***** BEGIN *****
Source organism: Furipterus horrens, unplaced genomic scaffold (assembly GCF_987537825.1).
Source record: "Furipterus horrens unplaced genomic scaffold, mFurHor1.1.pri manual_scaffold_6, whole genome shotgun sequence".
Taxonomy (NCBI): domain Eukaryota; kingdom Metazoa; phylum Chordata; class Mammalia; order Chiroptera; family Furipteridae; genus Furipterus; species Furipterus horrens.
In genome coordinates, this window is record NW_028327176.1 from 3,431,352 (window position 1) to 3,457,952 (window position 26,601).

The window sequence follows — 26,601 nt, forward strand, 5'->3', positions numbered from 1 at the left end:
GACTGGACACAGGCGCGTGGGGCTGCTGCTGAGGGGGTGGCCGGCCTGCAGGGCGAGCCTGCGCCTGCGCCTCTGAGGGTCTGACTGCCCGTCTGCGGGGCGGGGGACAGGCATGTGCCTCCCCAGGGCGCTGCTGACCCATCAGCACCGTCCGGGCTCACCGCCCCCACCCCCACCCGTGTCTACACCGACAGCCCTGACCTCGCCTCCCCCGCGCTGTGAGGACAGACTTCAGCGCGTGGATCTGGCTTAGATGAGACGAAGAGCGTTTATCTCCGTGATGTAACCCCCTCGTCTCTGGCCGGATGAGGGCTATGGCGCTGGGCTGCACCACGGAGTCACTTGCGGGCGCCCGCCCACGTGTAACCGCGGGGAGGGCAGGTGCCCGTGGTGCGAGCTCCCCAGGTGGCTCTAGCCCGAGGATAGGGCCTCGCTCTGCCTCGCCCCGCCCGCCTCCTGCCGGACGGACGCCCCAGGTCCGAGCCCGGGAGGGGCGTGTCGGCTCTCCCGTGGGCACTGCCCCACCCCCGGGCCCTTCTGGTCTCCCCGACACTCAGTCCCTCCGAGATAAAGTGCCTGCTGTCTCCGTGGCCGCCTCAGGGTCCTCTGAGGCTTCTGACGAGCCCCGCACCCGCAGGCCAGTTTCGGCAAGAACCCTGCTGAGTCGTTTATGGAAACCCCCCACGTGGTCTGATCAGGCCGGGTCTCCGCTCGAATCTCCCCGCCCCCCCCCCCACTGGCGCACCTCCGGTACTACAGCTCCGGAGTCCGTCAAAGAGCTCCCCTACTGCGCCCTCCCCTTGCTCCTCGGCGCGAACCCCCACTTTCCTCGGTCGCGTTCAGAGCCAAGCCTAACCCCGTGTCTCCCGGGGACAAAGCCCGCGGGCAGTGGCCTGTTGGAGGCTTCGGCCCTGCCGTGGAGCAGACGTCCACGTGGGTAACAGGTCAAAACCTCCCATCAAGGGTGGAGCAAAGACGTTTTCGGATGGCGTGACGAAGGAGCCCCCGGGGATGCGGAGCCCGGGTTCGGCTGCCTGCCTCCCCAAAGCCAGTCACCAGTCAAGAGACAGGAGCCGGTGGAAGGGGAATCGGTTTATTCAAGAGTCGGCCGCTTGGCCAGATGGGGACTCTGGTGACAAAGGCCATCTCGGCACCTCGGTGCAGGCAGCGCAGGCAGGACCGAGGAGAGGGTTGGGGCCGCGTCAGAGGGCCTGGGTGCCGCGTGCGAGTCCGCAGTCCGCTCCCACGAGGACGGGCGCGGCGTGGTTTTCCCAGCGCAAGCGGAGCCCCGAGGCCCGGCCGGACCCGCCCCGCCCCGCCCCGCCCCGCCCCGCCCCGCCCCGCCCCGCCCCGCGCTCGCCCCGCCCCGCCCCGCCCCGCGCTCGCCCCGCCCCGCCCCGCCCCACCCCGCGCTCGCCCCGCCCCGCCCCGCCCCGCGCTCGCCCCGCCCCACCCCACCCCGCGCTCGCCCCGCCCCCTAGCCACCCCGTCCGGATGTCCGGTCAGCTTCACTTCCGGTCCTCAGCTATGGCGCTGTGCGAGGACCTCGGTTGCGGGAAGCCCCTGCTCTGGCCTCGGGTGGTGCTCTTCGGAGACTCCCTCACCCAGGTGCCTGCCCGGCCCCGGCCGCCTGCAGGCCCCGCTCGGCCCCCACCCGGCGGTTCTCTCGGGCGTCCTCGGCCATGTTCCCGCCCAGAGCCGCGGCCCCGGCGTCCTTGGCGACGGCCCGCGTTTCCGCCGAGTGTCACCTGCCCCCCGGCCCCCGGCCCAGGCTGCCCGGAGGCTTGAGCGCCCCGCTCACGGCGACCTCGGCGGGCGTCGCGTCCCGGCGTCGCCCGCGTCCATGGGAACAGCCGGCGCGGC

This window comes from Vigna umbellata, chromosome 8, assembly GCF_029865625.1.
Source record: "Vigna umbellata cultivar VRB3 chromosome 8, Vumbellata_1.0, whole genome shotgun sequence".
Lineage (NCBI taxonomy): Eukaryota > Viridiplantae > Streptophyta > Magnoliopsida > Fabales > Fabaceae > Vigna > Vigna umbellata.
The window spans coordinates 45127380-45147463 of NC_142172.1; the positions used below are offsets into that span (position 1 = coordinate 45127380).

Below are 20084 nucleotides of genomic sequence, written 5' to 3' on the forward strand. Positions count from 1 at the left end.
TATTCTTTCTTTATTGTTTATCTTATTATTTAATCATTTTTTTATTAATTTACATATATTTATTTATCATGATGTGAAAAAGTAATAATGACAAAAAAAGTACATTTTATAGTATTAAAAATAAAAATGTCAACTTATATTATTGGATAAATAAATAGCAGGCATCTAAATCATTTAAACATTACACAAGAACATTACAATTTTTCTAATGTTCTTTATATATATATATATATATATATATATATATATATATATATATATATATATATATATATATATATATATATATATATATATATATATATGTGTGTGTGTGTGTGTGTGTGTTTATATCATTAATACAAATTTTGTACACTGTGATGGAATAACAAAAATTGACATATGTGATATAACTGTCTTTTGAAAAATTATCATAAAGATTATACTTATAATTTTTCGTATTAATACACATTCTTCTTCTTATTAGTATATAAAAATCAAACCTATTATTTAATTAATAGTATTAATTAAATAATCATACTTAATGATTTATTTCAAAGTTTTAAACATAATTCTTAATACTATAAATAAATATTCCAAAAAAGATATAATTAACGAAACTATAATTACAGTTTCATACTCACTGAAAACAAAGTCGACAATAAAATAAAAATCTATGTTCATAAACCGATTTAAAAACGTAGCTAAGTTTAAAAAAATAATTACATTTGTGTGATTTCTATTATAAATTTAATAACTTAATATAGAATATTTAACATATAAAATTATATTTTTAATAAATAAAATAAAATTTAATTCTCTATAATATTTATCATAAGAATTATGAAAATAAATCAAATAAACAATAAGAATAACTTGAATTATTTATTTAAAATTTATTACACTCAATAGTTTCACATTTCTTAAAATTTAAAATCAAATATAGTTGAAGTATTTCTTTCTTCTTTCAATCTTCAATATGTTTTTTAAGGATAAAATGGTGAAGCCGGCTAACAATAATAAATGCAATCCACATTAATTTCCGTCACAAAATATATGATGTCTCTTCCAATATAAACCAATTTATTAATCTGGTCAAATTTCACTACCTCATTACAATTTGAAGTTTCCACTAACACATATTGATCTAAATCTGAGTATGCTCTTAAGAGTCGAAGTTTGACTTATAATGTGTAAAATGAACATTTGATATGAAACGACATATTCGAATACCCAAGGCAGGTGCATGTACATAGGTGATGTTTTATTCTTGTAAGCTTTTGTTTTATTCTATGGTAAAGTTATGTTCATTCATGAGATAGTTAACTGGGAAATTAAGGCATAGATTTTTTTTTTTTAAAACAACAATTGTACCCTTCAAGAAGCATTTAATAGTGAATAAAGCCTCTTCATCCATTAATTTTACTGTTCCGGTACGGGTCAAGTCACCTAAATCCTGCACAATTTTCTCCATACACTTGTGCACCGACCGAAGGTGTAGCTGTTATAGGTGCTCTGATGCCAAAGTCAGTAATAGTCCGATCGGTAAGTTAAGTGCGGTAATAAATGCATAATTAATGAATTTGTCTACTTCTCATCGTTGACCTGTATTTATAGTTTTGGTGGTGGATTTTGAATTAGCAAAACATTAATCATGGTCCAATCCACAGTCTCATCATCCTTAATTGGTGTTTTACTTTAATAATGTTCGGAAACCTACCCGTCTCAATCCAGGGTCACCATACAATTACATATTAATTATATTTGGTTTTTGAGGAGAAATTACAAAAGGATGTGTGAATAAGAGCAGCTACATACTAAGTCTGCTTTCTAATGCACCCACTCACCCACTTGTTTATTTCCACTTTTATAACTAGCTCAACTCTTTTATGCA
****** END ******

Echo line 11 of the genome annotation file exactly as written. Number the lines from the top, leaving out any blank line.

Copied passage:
Below are 20084 nucleotides of genomic sequence, written 5' to 3' on the forward strand. Positions count from 1 at the left end.